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投機經典Reminiscences of a Stock Operator，當中精彩和實用的章節，多不勝數，但如果我只能推介一段的話，毫無疑問，我會推介這一段：
For instance, I had been bullish from the very start of a bull market, and I had backed my opinion by buying stocks. An advance followed, as I had clearly foreseen. So far, all very well. But what else did I do? Why, I listened to the elder statesmen and curbed my youthful impetuousness. I made up my mind to be wise and play carefully, conservatively. Everybody knew that the way to do that was to take profits and buy back your stocks on reactions. And that is precisely what I did, or rather what I tried to do; for I often took profits and waited for a reaction that never came. And I saw my stock go kiting up ten points more and I sitting there with my four-point profit safe in my conservative pocket. They say you never grow poor taking profits. No, you don't. But neither do you grow rich taking a four-point profit in a bull market.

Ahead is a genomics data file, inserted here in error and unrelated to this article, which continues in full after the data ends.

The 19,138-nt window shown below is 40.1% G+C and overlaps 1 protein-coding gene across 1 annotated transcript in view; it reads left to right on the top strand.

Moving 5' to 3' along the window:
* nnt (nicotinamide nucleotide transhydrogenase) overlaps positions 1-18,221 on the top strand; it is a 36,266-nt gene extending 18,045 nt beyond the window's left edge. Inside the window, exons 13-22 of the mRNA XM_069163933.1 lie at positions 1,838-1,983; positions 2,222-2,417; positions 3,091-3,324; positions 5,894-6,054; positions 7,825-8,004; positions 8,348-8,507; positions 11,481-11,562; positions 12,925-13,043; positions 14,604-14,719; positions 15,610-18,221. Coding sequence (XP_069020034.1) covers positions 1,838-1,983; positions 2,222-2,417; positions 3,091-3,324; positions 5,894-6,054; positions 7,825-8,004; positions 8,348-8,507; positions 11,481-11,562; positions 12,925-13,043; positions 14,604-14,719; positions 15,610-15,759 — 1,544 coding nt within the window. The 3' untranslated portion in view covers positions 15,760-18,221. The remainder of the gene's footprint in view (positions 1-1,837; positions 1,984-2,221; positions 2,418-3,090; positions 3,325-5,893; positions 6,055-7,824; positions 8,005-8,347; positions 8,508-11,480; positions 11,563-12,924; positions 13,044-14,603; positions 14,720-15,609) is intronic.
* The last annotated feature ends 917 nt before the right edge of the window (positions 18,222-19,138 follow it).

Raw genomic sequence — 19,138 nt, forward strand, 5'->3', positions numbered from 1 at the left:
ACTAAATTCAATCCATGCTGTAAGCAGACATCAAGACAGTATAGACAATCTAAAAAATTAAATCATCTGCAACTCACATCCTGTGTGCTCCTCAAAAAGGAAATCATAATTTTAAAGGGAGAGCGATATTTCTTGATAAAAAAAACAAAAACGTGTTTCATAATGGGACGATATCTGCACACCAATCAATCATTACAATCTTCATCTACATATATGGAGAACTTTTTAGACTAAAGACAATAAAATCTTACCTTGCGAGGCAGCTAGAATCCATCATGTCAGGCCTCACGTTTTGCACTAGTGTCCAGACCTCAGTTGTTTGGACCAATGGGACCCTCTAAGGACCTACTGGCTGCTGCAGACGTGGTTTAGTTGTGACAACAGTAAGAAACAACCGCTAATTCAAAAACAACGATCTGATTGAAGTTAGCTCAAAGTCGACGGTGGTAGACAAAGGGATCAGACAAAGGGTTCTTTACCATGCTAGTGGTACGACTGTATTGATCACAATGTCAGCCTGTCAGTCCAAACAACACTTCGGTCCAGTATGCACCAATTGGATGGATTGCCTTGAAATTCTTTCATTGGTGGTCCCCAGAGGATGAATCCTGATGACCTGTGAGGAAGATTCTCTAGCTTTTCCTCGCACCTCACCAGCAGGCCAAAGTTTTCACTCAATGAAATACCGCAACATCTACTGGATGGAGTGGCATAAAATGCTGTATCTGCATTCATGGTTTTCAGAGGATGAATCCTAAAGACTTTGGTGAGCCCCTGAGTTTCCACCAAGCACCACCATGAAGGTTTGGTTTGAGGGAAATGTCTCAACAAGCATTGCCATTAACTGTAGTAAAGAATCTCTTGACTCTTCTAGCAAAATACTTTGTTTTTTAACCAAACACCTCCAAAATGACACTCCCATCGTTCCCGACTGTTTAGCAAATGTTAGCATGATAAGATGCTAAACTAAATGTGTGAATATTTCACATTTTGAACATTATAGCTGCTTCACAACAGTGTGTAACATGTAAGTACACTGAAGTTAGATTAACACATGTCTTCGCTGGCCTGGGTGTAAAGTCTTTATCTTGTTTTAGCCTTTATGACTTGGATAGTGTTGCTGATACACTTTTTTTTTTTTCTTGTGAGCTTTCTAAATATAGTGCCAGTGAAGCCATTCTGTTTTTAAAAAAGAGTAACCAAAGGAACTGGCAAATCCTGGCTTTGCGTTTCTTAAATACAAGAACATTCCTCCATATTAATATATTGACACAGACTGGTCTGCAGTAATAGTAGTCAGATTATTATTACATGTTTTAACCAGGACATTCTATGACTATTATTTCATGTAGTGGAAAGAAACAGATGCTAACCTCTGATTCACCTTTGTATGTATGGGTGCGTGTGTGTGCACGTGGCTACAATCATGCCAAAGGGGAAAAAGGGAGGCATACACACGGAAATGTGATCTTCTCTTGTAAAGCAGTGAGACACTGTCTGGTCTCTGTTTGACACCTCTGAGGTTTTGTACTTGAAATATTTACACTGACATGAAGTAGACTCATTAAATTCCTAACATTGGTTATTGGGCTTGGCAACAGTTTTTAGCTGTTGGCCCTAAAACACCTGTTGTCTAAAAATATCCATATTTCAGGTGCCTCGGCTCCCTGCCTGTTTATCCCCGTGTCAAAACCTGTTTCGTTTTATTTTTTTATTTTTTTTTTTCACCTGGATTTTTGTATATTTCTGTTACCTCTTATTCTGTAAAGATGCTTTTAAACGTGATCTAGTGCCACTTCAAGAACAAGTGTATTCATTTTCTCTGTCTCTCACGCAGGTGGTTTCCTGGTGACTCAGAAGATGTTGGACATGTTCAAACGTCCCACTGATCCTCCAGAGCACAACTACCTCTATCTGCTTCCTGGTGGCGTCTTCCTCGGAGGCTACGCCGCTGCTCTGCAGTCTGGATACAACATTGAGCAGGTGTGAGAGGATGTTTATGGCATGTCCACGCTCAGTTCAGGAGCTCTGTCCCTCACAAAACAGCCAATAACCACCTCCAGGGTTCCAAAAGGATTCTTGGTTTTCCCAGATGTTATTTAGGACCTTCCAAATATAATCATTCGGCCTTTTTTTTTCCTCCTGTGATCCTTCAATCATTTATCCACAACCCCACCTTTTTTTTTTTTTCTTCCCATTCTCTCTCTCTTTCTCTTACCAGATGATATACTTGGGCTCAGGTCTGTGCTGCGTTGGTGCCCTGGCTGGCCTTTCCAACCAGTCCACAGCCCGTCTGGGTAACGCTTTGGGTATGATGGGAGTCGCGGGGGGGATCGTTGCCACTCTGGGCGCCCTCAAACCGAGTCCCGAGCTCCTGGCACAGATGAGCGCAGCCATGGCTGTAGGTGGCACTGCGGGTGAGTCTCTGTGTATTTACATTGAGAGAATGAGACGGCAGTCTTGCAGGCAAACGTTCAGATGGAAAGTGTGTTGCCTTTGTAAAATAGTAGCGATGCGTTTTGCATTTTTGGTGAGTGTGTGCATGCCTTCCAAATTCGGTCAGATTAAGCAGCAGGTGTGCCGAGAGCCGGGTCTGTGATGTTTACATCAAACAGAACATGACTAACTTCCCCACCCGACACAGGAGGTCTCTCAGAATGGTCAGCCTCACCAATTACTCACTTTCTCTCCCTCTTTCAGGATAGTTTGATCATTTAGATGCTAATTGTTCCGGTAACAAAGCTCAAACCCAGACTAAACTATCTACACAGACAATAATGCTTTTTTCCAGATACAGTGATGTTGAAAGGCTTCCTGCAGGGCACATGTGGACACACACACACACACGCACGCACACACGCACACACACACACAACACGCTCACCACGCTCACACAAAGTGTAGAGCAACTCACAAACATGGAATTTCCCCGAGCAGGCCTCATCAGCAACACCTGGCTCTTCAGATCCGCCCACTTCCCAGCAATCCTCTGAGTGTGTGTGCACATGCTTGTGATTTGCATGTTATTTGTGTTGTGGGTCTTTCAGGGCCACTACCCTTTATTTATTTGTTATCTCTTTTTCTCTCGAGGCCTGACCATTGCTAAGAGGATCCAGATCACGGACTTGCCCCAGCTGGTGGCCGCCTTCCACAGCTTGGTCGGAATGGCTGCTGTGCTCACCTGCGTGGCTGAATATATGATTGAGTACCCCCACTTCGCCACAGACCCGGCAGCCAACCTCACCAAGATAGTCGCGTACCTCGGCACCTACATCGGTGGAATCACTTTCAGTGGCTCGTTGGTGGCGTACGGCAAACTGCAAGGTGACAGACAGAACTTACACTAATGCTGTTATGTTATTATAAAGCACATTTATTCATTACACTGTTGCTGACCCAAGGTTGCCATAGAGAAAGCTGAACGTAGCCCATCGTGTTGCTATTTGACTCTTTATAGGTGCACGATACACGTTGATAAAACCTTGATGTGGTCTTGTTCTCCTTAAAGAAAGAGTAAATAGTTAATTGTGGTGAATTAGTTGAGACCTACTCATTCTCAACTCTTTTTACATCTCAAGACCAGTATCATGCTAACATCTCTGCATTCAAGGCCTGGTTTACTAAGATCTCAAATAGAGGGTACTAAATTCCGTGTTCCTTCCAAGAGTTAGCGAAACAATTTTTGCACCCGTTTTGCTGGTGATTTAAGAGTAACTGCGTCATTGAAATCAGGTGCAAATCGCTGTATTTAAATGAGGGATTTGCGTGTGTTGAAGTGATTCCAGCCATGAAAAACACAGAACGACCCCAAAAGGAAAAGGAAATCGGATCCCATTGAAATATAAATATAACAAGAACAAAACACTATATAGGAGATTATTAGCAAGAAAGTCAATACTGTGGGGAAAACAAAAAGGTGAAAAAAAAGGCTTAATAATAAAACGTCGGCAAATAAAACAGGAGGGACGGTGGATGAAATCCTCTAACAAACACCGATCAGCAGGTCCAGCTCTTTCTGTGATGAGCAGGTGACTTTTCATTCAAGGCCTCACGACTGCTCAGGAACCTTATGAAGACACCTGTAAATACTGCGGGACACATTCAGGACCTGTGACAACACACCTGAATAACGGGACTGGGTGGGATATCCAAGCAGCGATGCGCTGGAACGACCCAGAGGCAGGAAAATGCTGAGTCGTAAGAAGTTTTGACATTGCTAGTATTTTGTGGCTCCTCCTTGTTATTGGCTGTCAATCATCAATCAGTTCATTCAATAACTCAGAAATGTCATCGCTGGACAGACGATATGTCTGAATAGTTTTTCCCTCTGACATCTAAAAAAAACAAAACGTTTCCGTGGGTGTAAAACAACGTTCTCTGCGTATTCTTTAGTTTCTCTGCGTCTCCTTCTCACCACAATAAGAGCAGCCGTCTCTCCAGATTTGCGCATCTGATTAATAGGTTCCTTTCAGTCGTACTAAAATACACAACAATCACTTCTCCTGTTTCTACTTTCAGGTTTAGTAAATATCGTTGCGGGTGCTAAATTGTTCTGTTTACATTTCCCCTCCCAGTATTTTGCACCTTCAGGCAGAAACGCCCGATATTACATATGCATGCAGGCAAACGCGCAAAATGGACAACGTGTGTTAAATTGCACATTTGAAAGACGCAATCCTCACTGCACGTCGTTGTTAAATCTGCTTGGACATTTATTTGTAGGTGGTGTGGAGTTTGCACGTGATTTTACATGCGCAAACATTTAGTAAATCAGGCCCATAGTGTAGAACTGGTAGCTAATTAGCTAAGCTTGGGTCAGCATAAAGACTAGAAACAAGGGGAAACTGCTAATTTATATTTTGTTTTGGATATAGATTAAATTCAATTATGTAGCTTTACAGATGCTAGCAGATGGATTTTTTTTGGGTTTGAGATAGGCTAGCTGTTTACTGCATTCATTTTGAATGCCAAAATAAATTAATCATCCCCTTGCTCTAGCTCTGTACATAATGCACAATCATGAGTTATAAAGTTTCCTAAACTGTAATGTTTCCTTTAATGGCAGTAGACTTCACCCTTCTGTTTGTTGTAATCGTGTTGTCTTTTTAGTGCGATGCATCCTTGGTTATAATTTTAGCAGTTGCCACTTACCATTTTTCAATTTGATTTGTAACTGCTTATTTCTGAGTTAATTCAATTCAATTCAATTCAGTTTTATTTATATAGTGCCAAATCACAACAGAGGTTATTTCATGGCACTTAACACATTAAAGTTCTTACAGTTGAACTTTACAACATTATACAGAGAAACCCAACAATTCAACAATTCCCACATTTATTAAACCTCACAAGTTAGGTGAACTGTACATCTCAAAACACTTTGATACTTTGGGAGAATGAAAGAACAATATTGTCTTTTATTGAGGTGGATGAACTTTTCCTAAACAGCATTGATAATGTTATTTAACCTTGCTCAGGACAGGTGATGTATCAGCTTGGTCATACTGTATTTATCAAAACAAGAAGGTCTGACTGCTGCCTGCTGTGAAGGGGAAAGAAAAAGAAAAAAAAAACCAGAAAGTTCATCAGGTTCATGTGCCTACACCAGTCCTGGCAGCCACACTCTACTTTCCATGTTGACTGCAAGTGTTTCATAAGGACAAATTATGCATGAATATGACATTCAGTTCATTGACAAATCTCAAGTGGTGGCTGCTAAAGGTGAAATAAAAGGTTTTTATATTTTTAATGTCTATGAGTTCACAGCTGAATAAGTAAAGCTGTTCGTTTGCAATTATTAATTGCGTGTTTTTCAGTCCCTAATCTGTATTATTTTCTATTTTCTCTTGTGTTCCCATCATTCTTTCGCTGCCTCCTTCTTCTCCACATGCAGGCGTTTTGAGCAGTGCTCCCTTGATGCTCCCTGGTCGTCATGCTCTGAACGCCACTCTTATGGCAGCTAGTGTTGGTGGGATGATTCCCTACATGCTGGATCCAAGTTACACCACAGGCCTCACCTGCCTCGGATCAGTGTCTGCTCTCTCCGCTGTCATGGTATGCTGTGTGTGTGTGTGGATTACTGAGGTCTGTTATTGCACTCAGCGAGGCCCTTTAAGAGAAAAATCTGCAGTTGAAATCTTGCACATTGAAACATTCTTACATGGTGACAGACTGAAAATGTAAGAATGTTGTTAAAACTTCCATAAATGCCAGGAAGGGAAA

What old Mr. Partridge said did not mean much to me until I began to think about my own numerous failures to make as much money as I ought to when I was so right on the general market. The more I studied the more I realized how wise that old chap was. He had evidently suffered from the same defect in his young days and knew his own human weaknesses. He would not lay himself open to a temptation that experience had taught him was hard to resist and had always proved expensive to him, as it was to me. I think it was a long step forward in my trading education when I realized at last that when old Mr. Partridge kept on telling the other customers, “Well, you know this is a bull market!” he really meant to tell them that the big money was not in the individual fluctuations but in the main movements that is, not in reading the tape but in sizing up the entire market and its trend.